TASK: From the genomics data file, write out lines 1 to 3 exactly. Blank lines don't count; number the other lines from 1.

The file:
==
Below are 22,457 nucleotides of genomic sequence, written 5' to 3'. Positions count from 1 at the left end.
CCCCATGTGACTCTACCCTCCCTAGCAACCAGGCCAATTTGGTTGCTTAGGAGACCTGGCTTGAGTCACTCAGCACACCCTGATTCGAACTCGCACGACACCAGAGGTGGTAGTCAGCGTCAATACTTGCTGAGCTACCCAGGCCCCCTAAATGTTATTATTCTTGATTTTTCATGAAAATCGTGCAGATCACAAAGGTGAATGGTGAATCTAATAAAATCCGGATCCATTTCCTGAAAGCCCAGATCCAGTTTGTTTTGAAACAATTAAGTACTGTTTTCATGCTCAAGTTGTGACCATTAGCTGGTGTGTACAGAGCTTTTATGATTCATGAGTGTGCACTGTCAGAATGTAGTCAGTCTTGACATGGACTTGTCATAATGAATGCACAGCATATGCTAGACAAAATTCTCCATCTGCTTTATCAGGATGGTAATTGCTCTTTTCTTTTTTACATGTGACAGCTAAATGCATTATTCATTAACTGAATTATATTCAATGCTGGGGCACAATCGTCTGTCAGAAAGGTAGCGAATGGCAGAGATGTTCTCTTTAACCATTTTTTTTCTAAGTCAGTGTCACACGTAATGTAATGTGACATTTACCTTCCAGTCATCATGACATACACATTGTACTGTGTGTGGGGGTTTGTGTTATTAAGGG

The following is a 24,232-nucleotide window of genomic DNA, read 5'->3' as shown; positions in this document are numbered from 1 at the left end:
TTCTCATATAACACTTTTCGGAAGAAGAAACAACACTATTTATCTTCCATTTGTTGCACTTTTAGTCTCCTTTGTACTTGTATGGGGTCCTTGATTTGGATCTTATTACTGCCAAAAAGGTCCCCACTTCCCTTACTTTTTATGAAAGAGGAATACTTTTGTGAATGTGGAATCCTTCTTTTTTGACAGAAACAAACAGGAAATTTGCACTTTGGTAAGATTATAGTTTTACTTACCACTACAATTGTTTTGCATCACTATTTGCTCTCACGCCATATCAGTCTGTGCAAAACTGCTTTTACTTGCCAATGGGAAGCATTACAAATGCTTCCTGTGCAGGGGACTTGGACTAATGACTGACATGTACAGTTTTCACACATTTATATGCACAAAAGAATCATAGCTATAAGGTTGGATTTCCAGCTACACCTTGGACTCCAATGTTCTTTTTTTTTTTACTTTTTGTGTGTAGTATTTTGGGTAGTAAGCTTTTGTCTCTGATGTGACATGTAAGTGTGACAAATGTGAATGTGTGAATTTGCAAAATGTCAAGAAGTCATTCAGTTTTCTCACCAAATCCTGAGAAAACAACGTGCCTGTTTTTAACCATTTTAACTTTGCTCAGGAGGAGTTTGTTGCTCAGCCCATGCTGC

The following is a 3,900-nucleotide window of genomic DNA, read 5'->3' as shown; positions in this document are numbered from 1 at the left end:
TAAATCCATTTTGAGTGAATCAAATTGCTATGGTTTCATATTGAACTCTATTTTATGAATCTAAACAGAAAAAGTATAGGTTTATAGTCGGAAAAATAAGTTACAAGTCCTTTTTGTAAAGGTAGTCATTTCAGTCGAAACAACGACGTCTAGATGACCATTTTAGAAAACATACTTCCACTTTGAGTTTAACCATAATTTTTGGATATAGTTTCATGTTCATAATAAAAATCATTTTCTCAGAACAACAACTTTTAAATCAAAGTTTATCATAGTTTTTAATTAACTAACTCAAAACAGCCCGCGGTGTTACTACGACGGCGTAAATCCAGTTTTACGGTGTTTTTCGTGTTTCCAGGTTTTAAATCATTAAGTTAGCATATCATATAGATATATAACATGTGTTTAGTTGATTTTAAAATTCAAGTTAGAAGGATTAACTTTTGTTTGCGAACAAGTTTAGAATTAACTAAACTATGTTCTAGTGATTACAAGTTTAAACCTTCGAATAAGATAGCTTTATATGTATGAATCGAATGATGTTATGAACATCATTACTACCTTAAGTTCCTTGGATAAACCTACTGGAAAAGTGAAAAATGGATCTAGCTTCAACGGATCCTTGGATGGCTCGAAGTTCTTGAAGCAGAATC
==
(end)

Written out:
Below are 22,457 nucleotides of genomic sequence, written 5' to 3'. Positions count from 1 at the left end.
CCCCATGTGACTCTACCCTCCCTAGCAACCAGGCCAATTTGGTTGCTTAGGAGACCTGGCTTGAGTCACTCAGCACACCCTGATTCGAACTCGCACGACACCAGAGGTGGTAGTCAGCGTCAATACTTGCTGAGCTACCCAGGCCCCCTAAATGTTATTATTCTTGATTTTTCATGAAAATCGTGCAGATCACAAAGGTGAATGGTGAATCTAATAAAATCCGGATCCATTTCCTGAAAGCCCAGATCCAGTTTGTTTTGAAACAATTAAGTACTGTTTTCATGCTCAAGTTGTGACCATTAGCTGGTGTGTACAGAGCTTTTATGATTCATGAGTGTGCACTGTCAGAATGTAGTCAGTCTTGACATGGACTTGTCATAATGAATGCACAGCATATGCTAGACAAAATTCTCCATCTGCTTTATCAGGATGGTAATTGCTCTTTTCTTTTTTACATGTGACAGCTAAATGCATTATTCATTAACTGAATTATATTCAATGCTGGGGCACAATCGTCTGTCAGAAAGGTAGCGAATGGCAGAGATGTTCTCTTTAACCATTTTTTTTCTAAGTCAGTGTCACACGTAATGTAATGTGACATTTACCTTCCAGTCATCATGACATACACATTGTACTGTGTGTGGGGGTTTGTGTTATTAAGGG

The following is a 24,232-nucleotide window of genomic DNA, read 5'->3' as shown; positions in this document are numbered from 1 at the left end: